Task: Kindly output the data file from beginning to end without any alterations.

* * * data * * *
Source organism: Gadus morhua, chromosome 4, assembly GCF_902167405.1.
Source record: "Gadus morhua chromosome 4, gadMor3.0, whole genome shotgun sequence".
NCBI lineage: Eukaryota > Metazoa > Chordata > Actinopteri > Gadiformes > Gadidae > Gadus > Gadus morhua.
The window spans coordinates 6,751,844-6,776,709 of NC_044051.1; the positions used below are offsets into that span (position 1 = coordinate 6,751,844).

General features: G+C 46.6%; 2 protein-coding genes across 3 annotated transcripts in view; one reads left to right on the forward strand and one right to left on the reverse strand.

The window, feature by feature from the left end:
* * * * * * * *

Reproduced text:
Source organism: Gadus morhua, chromosome 4, assembly GCF_902167405.1.
Source record: "Gadus morhua chromosome 4, gadMor3.0, whole genome shotgun sequence".
NCBI lineage: Eukaryota > Metazoa > Chordata > Actinopteri > Gadiformes > Gadidae > Gadus > Gadus morhua.
The window spans coordinates 6,751,844-6,776,709 of NC_044051.1; the positions used below are offsets into that span (position 1 = coordinate 6,751,844).

General features: G+C 46.6%; 2 protein-coding genes across 3 annotated transcripts in view; one reads left to right on the forward strand and one right to left on the reverse strand.

The window, feature by feature from the left end: